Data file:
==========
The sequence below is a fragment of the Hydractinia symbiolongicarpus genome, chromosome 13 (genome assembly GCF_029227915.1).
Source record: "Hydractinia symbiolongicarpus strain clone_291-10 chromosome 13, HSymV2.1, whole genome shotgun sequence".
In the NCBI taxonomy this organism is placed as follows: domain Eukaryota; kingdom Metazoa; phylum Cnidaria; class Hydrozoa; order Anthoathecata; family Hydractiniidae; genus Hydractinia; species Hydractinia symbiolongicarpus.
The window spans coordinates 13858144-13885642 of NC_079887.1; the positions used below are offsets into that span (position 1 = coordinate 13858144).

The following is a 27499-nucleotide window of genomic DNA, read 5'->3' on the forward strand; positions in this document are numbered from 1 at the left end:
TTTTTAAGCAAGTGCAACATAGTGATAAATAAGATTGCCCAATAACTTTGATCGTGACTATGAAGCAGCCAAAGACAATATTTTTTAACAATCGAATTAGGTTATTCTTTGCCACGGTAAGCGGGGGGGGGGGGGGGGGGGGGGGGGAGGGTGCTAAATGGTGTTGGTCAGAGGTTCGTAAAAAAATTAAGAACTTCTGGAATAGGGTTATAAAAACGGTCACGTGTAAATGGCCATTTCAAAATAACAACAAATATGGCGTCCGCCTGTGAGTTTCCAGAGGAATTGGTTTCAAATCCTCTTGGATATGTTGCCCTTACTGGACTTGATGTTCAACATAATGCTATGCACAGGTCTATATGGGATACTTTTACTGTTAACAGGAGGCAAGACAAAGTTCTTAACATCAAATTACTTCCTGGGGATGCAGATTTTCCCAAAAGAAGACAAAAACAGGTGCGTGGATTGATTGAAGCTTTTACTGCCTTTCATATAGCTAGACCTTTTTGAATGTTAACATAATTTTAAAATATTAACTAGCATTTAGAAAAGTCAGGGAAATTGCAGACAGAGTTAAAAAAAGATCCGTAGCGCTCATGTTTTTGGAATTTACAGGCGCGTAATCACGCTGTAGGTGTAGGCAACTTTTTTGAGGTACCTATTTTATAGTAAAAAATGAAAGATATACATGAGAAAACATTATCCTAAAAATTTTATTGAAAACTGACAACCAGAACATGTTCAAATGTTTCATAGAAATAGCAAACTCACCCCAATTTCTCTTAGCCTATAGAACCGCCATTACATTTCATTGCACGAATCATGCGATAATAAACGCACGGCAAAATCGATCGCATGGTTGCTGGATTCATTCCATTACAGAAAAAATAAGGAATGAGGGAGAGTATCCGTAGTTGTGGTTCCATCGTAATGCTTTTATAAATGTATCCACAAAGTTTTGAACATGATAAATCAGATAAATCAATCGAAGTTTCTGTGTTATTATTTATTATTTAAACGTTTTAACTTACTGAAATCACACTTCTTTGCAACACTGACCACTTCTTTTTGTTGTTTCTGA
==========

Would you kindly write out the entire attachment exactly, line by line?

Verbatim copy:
The sequence below is a fragment of the Hydractinia symbiolongicarpus genome, chromosome 13 (genome assembly GCF_029227915.1).
Source record: "Hydractinia symbiolongicarpus strain clone_291-10 chromosome 13, HSymV2.1, whole genome shotgun sequence".
In the NCBI taxonomy this organism is placed as follows: domain Eukaryota; kingdom Metazoa; phylum Cnidaria; class Hydrozoa; order Anthoathecata; family Hydractiniidae; genus Hydractinia; species Hydractinia symbiolongicarpus.
The window spans coordinates 13858144-13885642 of NC_079887.1; the positions used below are offsets into that span (position 1 = coordinate 13858144).

The following is a 27499-nucleotide window of genomic DNA, read 5'->3' on the forward strand; positions in this document are numbered from 1 at the left end:
TTTTTAAGCAAGTGCAACATAGTGATAAATAAGATTGCCCAATAACTTTGATCGTGACTATGAAGCAGCCAAAGACAATATTTTTTAACAATCGAATTAGGTTATTCTTTGCCACGGTAAGCGGGGGGGGGGGGGGGGGGGGGGGGGAGGGTGCTAAATGGTGTTGGTCAGAGGTTCGTAAAAAAATTAAGAACTTCTGGAATAGGGTTATAAAAACGGTCACGTGTAAATGGCCATTTCAAAATAACAACAAATATGGCGTCCGCCTGTGAGTTTCCAGAGGAATTGGTTTCAAATCCTCTTGGATATGTTGCCCTTACTGGACTTGATGTTCAACATAATGCTATGCACAGGTCTATATGGGATACTTTTACTGTTAACAGGAGGCAAGACAAAGTTCTTAACATCAAATTACTTCCTGGGGATGCAGATTTTCCCAAAAGAAGACAAAAACAGGTGCGTGGATTGATTGAAGCTTTTACTGCCTTTCATATAGCTAGACCTTTTTGAATGTTAACATAATTTTAAAATATTAACTAGCATTTAGAAAAGTCAGGGAAATTGCAGACAGAGTTAAAAAAAGATCCGTAGCGCTCATGTTTTTGGAATTTACAGGCGCGTAATCACGCTGTAGGTGTAGGCAACTTTTTTGAGGTACCTATTTTATAGTAAAAAATGAAAGATATACATGAGAAAACATTATCCTAAAAATTTTATTGAAAACTGACAACCAGAACATGTTCAAATGTTTCATAGAAATAGCAAACTCACCCCAATTTCTCTTAGCCTATAGAACCGCCATTACATTTCATTGCACGAATCATGCGATAATAAACGCACGGCAAAATCGATCGCATGGTTGCTGGATTCATTCCATTACAGAAAAAATAAGGAATGAGGGAGAGTATCCGTAGTTGTGGTTCCATCGTAATGCTTTTATAAATGTATCCACAAAGTTTTGAACATGATAAATCAGATAAATCAATCGAAGTTTCTGTGTTATTATTTATTATTTAAACGTTTTAACTTACTGAAATCACACTTCTTTGCAACACTGACCACTTCTTTTTGTTGTTTCTGA